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He has become incorporated into Buddhist, Taoist and Shinto culture and is based on a Chinese monk. He is in many temples, restaurants, and businesses. Budai has become a god of happiness and plenty, when taken in by Taoism and Buddhism. In Japan, Hotei is one of the Seven Lucky Gods (Shichi Fukujin). He is almost always shown smiling or laughing, hence his nickname in Chinese, the "Laughing Buddha" (Chinese:笑佛).
History[change | change source]
As Angida Arhat[change | change source]
Budai comes from the time of Sakyamuni Buddha, where there was a monk named Angida, whose name also meant calico bag. In the legend, Angida was an Indian snake catcher who caught poisonous snakes to stop them from biting people. Budai and Angida look similar, they both are plump, seen laughing and carrying a bag.
As a Chinese Buddhist monk[change | change source]
In the Chinese tradition, Budai was a monk who lived in China at about 907 to 923. He was a man who was good and loving. Apart from his character, his likeness with the Maitreya Bodhisattva (the future Buddha) is also a Buddhist hymn (Chinese: 偈语; Pinyin: Jiéyǔ) which he said before his death:
- Maitreya, the true Maitreya
- has billions of incarnations.
- Often he is shown to people at the time;
- other times they do not recognize him.
Description[change | change source]
Budai is almost always shown carrying a sack, which never empties, and is filled with many precious things, including rice plants (which show wealth), sweets for children, food, and the sadness of the world. His duty is protector of the weak, the poor and children.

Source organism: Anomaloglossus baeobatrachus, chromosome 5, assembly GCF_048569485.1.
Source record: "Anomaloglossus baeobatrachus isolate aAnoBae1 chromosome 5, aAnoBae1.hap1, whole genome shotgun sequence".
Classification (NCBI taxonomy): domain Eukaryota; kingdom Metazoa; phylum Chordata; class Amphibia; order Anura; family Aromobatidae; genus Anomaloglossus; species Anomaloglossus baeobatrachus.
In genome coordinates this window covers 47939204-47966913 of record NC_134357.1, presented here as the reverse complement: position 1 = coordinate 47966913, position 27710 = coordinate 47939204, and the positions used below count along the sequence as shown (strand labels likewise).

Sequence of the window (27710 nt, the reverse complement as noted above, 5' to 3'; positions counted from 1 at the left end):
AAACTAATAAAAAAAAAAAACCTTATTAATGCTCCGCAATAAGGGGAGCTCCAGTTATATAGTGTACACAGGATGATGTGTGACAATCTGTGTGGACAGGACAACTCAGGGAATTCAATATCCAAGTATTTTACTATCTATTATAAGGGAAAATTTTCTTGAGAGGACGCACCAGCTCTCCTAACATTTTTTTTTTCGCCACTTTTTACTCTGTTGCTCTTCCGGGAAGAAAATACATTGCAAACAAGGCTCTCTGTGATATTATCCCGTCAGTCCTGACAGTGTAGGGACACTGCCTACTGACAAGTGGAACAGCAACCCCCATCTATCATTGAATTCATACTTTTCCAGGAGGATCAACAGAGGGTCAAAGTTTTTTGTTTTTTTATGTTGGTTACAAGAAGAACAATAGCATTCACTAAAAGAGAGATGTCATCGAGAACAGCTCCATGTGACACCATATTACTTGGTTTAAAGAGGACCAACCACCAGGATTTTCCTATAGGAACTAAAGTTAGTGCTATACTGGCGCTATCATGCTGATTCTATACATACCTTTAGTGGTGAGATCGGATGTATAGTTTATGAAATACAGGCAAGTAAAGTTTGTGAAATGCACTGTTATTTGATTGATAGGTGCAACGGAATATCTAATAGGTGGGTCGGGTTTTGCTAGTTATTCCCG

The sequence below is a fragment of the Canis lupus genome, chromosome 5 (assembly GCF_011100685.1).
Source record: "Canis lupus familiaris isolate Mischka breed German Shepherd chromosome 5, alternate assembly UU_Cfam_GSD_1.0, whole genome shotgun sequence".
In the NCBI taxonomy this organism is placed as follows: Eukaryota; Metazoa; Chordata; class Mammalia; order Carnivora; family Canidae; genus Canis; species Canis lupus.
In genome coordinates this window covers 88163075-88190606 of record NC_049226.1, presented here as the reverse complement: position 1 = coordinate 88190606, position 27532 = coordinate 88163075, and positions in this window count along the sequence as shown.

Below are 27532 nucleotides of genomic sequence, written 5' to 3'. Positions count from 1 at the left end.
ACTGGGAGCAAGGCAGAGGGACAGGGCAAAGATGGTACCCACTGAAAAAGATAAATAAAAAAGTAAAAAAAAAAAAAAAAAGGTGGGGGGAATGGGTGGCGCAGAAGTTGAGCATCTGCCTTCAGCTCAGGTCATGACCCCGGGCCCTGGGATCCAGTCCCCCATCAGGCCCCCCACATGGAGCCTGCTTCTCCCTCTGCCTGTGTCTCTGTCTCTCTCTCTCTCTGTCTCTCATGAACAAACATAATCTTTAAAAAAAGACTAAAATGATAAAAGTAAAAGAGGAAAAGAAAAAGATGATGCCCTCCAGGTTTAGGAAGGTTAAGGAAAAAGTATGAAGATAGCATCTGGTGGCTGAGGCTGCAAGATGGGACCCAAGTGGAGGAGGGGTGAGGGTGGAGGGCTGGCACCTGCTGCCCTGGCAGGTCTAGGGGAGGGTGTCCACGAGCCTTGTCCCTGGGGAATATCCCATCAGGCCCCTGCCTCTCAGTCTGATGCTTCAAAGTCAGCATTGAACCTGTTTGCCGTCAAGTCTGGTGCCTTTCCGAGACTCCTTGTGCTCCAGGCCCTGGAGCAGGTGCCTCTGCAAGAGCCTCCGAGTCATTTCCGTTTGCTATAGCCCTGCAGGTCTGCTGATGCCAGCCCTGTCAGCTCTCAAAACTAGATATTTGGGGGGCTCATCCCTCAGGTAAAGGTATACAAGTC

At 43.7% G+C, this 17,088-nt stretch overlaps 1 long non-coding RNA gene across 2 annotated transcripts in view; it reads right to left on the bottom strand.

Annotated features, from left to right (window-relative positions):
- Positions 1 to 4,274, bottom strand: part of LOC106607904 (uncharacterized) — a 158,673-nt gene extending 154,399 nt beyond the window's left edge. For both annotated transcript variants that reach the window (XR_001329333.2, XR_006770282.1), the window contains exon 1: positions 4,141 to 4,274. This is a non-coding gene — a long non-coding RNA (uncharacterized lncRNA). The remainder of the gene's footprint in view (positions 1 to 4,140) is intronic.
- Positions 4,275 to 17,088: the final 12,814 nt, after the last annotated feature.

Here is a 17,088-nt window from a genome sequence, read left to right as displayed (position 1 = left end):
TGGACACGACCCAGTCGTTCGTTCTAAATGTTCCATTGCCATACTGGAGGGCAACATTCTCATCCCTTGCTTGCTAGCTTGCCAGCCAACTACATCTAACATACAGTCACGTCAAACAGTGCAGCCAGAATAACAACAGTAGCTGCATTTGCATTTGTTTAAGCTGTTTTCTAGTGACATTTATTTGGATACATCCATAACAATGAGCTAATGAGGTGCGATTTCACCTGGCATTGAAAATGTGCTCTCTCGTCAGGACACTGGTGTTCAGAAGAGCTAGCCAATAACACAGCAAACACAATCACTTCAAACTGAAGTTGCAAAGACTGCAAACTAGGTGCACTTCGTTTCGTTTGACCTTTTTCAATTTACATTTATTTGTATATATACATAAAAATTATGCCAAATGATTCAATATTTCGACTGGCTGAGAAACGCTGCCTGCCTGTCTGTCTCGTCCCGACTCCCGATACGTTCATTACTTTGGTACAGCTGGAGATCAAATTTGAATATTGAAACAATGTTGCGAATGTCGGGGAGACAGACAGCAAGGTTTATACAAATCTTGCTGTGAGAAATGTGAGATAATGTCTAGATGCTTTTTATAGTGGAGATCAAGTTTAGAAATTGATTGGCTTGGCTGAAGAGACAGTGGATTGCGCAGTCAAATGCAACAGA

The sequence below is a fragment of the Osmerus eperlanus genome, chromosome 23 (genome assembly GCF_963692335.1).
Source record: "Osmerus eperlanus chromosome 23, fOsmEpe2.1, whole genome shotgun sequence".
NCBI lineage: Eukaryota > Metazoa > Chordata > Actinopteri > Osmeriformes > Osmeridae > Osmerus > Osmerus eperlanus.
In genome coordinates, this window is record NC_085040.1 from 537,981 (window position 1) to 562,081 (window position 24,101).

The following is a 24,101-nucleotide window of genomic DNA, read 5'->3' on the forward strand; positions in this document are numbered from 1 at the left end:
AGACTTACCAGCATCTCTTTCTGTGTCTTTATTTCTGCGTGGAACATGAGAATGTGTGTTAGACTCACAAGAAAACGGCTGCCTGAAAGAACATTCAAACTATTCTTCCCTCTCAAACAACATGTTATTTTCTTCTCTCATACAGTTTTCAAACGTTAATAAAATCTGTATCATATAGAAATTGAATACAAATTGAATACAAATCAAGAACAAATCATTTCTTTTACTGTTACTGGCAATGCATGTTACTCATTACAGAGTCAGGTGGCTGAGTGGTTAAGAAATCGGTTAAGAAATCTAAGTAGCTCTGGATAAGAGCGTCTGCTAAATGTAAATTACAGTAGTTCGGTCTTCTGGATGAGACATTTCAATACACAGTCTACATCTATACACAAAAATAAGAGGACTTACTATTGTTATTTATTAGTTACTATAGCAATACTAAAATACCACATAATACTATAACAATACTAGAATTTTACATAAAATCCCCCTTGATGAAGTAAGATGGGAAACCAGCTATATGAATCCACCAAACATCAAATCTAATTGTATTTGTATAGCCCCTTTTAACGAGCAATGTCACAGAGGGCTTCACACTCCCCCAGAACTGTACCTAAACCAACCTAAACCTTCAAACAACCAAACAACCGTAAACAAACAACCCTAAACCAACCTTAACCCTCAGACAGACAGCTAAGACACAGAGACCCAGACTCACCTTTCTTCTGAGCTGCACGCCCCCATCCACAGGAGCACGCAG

In Chinese Buddhist temples, Budai's statue is put in the front part of the entrance hall. He is shown as a stout, smiling or laughing man in robes with a largely shown stomach, which shows happiness, good luck, and plenty.
Some statues show small children at his feet. Another item that is usually seen in Budai statues, is a begging bowl; to show that he is a Buddhist. All of these images show Budai as a wandering monk who goes around and takes the sadness from people. Because he represents richness and happiness, statues are often found in homes and businesses in China and Japan.
Chán Buddhism[change | change source]
The main story that concerns Budai in Chan is a short koan.
Phra Sangkadchai/ Phra Sangkachai[change | change source]
In Thailand Budai is sometimes confused with another monk very respected in Thailand, Phra Sandbagging or Shanghai (Thai: พระสังกัจจายน์). Phra Sangkadchai, a Thai spelling of Mahakaccayanathera (Thai: มหากัจจายนเถระ), was a Buddhist in Pali in the time of the Lord Buddha. Lord Buddha praised Phra Sangkadchai for his excellence in explaining complicated dharma (or dhamma) in an easily and understandable way.
Although both Budai and Phra Sangkadchai may be found in both Thai and Chinese temples, Phra Sangkadchai is found more often in Thai temples, and Budai in Chinese temples. Two points to distinguish them from one another are:
1. Phra Sangkadchai has a bit of hair on his head while Budai is bald.
2. Phra Sangkadchai wears the robes in Theravadin Buddhist fashion with the robes folded across one shoulder, leaving the other uncovered. Budai wears the robes in Chinese style, covering both arms but leaving the front part of the upper body uncovered.
Folklore[change | change source]
One belief surrounding the figure of Budai in popular folklore is that if a person rubs his belly, it brings wealth, good luck, and prosperity. This belief however is not part of any Buddhist ritual, but more of a Chinese practice. He is often admired for his happiness, plenitude, and wisdom of contentment.